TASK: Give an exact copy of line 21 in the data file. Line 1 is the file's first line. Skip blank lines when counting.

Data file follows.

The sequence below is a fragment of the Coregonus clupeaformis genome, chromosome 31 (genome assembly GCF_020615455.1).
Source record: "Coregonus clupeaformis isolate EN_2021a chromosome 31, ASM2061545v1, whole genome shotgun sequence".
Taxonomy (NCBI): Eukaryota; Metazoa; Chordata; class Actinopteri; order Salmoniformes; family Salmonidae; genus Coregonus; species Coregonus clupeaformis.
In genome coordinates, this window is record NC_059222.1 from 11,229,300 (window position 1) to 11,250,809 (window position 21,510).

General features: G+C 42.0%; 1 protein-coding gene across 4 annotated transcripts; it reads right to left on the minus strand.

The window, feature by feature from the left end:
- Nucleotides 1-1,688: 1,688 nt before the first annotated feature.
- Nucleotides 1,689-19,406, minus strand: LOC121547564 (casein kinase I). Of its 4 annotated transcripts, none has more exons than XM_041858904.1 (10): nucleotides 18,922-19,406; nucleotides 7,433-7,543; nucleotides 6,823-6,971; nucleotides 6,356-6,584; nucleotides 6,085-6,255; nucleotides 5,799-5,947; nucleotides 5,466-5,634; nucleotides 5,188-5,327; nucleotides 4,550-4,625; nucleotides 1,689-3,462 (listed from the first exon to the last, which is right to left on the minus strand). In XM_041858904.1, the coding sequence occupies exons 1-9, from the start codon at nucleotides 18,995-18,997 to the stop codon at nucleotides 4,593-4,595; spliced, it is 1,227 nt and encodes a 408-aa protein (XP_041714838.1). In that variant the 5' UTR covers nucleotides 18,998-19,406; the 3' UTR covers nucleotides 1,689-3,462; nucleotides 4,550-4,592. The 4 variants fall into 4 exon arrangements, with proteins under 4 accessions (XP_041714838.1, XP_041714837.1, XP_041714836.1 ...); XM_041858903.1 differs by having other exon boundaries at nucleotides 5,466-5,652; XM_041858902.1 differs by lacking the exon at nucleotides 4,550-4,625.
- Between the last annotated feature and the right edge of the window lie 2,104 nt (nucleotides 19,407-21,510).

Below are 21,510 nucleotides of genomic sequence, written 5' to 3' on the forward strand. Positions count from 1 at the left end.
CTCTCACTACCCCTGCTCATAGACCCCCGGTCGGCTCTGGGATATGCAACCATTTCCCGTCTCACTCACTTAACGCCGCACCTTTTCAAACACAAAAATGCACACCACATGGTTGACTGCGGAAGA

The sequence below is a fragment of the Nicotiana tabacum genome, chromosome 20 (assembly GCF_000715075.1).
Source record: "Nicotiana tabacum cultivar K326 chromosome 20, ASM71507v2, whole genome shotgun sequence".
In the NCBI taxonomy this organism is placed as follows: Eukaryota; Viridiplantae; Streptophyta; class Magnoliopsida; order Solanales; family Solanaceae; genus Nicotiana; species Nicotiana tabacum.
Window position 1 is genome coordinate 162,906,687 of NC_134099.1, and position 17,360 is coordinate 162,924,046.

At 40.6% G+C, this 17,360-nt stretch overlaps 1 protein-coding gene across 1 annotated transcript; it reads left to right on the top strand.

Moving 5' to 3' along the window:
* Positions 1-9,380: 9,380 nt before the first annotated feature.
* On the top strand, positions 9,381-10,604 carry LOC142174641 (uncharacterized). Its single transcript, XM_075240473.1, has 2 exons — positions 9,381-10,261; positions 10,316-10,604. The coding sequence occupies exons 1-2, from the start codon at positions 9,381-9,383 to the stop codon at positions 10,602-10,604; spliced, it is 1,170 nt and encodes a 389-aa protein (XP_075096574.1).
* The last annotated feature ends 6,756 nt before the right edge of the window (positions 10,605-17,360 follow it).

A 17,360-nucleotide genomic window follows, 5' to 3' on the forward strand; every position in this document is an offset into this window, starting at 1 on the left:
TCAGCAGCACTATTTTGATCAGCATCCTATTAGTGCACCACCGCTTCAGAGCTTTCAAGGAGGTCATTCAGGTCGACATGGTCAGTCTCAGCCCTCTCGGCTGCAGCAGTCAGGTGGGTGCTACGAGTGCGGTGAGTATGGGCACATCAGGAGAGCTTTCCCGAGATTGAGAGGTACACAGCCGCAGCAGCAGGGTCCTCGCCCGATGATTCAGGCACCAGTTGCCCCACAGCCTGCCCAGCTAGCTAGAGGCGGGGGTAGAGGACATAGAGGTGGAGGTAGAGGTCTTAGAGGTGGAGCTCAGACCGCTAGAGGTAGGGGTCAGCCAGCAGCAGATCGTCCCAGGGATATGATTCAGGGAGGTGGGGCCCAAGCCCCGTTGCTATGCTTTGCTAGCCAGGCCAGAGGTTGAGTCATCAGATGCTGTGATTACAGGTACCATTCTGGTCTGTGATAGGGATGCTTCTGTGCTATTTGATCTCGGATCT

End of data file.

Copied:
A 17,360-nucleotide genomic window follows, 5' to 3' on the forward strand; every position in this document is an offset into this window, starting at 1 on the left: